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View Full Version : Can a minority experience US / European mainstream success?


Azonic
May 21st, 2011, 12:28 PM
We've yet to see a mainstream pop star in the US from a minority like Asian or Middle Eastern. Pop is still generally ruled by african-americans and caucasians still.

Several Japanese and Korean artists who have experienced success in Asia have attempted to move to the American markets and failed to reach commercial success like BoA.

We've seen the occasional one-hit wonder, like M.I.A. her Paper Planes but she didn't last.

Recently we've seen Far East Movement and their two hit songs Like A G6 and Rocketeer, both which feature a caucasian artist. But will they have longevity or is their ethnicity just another gimmick? Can a minority make it in the US / Europe music markets? What do they need to do differently?

Avey
May 21st, 2011, 12:39 PM
The thing is that the culture towards music in places apart from Europe and America is very different to how its directed over here by the recording players. Here, it's all about making money. While there's some of that around (see k-pop etc.), a lot foreign music is very intimate, similar to Sufjan Stevens or it's experimental, like the Flaming Lips and so on and so on. And tbh I'd rather they be minorities making good music from the soul rather than selling themselves out so the stockholders and board of the directors of recording companies are kept happy.

batmon
May 21st, 2011, 12:54 PM
J-Lo and Enrique Ingleias are the first two Hispanic pop stars I can think of that have had a pretty long lasting effect on the American Mainstream

And Black is still a minority in America and I'm pretty sure it's the same in Europe

Mr Cat Dog
May 21st, 2011, 02:27 PM
Even M.I.A. has her Anglicized background as well...

Language barriers are probably the main concern, to be honest. As much as the casual music listener may not pay massive attention to lyrics, he or she probably would be a bit cautious if they weren't in English. As well as this, as a Anglo-American culture, we've almost been programmed to accept 'Western' forms of music; unless 'minority' artists have some sort of hook that can identify themselves with such a mainstream audience, they'll probably be not too accepted, which is a shame.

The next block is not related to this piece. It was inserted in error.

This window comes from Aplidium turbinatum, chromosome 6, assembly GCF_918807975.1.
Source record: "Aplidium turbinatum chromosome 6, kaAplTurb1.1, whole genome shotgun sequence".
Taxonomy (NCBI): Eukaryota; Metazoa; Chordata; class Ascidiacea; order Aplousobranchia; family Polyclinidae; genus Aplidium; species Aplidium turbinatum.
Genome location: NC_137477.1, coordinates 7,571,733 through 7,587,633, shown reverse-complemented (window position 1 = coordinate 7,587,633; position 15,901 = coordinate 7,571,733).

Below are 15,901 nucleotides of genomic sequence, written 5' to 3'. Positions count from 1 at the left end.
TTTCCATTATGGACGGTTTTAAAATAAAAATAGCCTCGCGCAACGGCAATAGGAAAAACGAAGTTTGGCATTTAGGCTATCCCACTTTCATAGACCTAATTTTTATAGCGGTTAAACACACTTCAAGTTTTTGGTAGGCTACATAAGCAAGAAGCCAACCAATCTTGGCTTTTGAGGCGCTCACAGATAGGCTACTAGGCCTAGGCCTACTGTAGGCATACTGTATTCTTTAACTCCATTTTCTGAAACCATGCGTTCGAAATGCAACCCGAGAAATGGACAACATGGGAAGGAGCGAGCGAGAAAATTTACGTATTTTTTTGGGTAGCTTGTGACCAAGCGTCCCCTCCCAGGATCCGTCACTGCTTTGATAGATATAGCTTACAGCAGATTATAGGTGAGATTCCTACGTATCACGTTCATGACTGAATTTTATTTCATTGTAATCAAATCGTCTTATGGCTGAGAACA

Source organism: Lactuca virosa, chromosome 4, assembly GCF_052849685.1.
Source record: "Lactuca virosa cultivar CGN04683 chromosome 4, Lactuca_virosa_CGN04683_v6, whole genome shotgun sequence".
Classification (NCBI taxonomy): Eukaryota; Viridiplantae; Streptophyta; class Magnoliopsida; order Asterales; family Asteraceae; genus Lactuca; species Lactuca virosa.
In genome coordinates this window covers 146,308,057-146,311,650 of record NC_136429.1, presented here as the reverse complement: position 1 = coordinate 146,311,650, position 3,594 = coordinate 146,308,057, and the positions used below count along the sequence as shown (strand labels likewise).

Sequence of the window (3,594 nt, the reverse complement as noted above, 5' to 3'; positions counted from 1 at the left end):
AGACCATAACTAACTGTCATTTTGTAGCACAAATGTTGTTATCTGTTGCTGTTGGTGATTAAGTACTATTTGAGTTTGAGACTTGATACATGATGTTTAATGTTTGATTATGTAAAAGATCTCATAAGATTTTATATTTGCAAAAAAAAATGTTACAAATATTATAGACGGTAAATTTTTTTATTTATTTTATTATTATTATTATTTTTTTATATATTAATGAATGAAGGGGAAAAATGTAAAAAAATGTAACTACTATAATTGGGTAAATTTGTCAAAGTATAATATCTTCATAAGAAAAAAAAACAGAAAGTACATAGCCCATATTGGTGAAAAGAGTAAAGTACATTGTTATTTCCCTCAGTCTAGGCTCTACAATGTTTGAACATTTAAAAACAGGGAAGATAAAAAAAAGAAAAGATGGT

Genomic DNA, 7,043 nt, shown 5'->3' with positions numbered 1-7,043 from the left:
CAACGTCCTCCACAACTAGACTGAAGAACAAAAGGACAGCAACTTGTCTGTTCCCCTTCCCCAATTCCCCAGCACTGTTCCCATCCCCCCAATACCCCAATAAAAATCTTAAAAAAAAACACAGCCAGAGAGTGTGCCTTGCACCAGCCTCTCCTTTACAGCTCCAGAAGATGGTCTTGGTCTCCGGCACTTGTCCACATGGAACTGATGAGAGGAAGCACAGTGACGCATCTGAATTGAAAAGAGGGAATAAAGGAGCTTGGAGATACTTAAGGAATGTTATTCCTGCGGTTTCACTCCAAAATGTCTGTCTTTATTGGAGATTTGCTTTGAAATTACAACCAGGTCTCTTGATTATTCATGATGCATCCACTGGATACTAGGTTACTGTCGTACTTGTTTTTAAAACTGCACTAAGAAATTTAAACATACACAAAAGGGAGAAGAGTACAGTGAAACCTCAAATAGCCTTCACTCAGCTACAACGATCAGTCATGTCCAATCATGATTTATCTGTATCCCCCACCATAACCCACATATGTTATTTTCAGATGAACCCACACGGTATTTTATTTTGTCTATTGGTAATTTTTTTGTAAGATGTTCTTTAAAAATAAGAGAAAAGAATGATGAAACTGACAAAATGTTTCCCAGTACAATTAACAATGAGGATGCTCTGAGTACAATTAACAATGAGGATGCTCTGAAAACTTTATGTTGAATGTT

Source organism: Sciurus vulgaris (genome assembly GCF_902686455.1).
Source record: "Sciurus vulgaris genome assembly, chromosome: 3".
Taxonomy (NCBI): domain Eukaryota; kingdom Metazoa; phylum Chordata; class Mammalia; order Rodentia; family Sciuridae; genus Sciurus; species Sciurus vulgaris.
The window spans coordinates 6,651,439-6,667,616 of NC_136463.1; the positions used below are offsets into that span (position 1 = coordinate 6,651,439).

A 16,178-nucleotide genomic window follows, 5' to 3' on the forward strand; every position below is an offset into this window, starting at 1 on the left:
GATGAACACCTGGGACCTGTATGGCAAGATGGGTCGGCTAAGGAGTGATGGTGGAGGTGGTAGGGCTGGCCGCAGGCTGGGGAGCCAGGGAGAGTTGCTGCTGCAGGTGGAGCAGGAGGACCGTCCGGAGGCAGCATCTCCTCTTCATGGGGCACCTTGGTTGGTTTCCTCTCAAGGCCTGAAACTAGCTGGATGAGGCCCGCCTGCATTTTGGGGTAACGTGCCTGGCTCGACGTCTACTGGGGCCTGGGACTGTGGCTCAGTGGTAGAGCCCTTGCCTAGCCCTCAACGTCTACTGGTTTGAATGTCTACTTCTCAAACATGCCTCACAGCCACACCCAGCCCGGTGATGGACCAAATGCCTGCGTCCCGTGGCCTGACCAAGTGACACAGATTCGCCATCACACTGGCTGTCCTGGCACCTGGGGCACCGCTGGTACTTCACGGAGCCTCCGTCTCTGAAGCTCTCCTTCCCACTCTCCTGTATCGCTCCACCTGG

Forever
May 21st, 2011, 02:34 PM
Charice seems to be doing pretty well for herself after releasing Pyramid, sure she hasn't released anything else I notice in the charts, but now she's on Glee instead and generally well recieved by the public.

tbh I think when she's done with Glee she'll go back to releasing songs on the charts. The same goes for anyone imo, it doesn't matter where they come from, what matters is how the music sounds really.

Azonic
May 21st, 2011, 04:06 PM
Even M.I.A. has her Anglicized background as well...

Language barriers are probably the main concern, to be honest. As much as the casual music listener may not pay massive attention to lyrics, he or she probably would be a bit cautious if they weren't in English. As well as this, as a Anglo-American culture, we've almost been programmed to accept 'Western' forms of music; unless 'minority' artists have some sort of hook that can identify themselves with such a mainstream audience, they'll probably be not too accepted, which is a shame.Yeah, I would agree with this. The public wouldn't receive a song sung in a heavy Asian accent really well and wouldn't take it seriously. + I get what you mean by the hook thing. I can see that African-Americans did have their own signature sound with heavy R&B beats and melodies, along with rap. Far East Movement saw success in more of a playful laid-back but extremely techno rap style in their two hits. Perhaps the Asian artists will see success in a very techno sound. Especially when the mainstream radio has converted to heavy electronic dance songs, but the competition for this sound is high when Gaga, Kesha and Britney are already going for this.

Charice seems to be doing pretty well for herself after releasing Pyramid, sure she hasn't released anything else I notice in the charts, but now she's on Glee instead and generally well recieved by the public.

tbh I think when she's done with Glee she'll go back to releasing songs on the charts. The same goes for anyone imo, it doesn't matter where they come from, what matters is how the music sounds really.

I wouldn't call Charice a success story just yet. She hasn't had a hit yet and no one really notices her. Great voice, but as an artist, no. She couldn't be further away from the likes of Rihanna, Katy, Kesha, etc. as of now. I feel like she's too conservative.

Perhaps they'll get attention once they pull a Gaga or something. :s

Esper
May 22nd, 2011, 09:59 PM
It won't happen if an artist can't be seen to mix into Western culture. No matter how good you are, if you aren't accessible - doing interviews, making appearances, generally making yourself known and showing you have a connection or similarities to your fans - you won't make it to the top. I don't know if Western audiences are willing to take the effort to look past the fact that someone's foreign long enough, or that they'll have the patience. Some artists have done fairly well, like Shakira, but she wasn't from a culture that was as foreign as, say, someone who grew up in the Middle East.

Eliminator Jr.
June 7th, 2011, 07:31 AM
I don't think many foreign people will majorly break the mainstream market as more than a gimmick, the record labels in most cases decide what will be popular or not and they look for people that the the masses will relate to and who'll make them the most money, not somebody who makes good music (whether they be foreign or local).